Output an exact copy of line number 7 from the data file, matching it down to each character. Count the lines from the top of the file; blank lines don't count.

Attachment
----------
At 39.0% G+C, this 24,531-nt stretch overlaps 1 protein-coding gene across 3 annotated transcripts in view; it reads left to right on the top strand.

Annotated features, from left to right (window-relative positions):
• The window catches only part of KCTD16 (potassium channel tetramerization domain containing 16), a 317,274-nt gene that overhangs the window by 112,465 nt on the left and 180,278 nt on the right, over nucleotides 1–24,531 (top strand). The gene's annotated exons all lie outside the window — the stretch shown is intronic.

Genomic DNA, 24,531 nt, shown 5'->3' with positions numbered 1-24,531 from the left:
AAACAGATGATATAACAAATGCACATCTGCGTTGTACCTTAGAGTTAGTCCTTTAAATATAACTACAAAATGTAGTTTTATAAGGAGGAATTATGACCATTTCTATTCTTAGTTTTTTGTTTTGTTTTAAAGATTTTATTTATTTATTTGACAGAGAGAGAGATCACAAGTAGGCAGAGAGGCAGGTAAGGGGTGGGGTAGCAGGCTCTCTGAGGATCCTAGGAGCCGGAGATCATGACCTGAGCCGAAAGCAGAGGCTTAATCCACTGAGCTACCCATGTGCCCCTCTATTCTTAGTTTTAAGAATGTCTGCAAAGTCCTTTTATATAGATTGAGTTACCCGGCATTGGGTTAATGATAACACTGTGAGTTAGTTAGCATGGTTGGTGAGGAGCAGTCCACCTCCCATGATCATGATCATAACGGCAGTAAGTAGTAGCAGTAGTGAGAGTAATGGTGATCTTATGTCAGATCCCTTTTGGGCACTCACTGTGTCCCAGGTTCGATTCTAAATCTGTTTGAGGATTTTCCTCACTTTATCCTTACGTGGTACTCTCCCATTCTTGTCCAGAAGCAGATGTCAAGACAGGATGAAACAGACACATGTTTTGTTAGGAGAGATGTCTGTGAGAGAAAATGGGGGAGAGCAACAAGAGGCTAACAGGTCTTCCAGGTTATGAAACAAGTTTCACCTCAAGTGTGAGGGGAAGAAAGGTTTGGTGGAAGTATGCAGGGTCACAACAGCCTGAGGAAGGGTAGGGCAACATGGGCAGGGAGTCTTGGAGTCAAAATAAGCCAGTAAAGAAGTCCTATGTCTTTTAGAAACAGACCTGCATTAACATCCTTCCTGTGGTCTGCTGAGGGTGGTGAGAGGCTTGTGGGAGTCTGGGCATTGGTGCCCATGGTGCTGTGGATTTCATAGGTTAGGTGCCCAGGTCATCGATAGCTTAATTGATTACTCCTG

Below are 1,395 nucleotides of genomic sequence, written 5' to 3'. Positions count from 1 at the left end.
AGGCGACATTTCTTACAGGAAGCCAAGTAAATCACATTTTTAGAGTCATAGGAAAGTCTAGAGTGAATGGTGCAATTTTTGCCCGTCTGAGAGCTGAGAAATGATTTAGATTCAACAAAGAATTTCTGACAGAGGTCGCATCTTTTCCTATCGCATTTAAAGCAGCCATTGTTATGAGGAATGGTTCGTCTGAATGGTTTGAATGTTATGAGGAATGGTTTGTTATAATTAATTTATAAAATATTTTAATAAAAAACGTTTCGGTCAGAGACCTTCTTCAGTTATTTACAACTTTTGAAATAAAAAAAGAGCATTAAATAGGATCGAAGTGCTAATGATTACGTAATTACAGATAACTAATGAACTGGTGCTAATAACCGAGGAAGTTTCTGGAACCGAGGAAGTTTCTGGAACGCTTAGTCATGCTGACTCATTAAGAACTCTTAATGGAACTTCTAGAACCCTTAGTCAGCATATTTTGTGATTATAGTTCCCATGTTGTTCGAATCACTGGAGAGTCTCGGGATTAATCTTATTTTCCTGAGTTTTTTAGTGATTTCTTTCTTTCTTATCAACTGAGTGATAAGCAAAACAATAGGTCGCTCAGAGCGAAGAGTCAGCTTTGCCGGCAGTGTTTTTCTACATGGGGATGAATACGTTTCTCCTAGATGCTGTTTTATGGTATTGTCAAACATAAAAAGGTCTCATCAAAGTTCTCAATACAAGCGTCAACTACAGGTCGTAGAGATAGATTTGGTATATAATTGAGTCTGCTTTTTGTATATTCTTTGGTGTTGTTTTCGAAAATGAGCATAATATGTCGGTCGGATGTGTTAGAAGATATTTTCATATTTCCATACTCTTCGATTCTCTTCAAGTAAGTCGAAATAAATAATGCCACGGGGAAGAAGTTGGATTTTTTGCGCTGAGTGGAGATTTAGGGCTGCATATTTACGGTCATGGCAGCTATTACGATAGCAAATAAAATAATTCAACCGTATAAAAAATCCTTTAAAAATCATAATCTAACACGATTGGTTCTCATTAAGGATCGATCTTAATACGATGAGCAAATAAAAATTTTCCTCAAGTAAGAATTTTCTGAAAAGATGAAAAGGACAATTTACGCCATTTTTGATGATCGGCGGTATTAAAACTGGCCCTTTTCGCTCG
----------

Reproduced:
AGGCGACATTTCTTACAGGAAGCCAAGTAAATCACATTTTTAGAGTCATAGGAAAGTCTAGAGTGAATGGTGCAATTTTTGCCCGTCTGAGAGCTGAGAAATGATTTAGATTCAACAAAGAATTTCTGACAGAGGTCGCATCTTTTCCTATCGCATTTAAAGCAGCCATTGTTATGAGGAATGGTTCGTCTGAATGGTTTGAATGTTATGAGGAATGGTTTGTTATAATTAATTTATAAAATATTTTAATAAAAAACGTTTCGGTCAGAGACCTTCTTCAGTTATTTACAACTTTTGAAATAAAAAAAGAGCATTAAATAGGATCGAAGTGCTAATGATTACGTAATTACAGATAACTAATGAACTGGTGCTAATAACCGAGGAAGTTTCTGGAACCGAGGAAGTTTCTGGAACGCTTAGTCATGCTGACTCATTAAGAACTCTTAATGGAACTTCTAGAACCCTTAGTCAGCATATTTTGTGATTATAGTTCCCATGTTGTTCGAATCACTGGAGAGTCTCGGGATTAATCTTATTTTCCTGAGTTTTTTAGTGATTTCTTTCTTTCTTATCAACTGAGTGATAAGCAAAACAATAGGTCGCTCAGAGCGAAGAGTCAGCTTTGCCGGCAGTGTTTTTCTACATGGGGATGAATACGTTTCTCCTAGATGCTGTTTTATGGTATTGTCAAACATAAAAAGGTCTCATCAAAGTTCTCAATACAAGCGTCAACTACAGGTCGTAGAGATAGATTTGGTATATAATTGAGTCTGCTTTTTGTATATTCTTTGGTGTTGTTTTCGAAAATGAGCATAATATGTCGGTCGGATGTGTTAGAAGATATTTTCATATTTCCATACTCTTCGATTCTCTTCAAGTAAGTCGAAATAAATAATGCCACGGGGAAGAAGTTGGATTTTTTGCGCTGAGTGGAGATTTAGGGCTGCATATTTACGGTCATGGCAGCTATTACGATAGCAAATAAAATAATTCAACCGTATAAAAAATCCTTTAAAAATCATAATCTAACACGATTGGTTCTCATTAAGGATCGATCTTAATACGATGAGCAAATAAAAATTTTCCTCAAGTAAGAATTTTCTGAAAAGATGAAAAGGACAATTTACGCCATTTTTGATGATCGGCGGTATTAAAACTGGCCCTTTTCGCTCG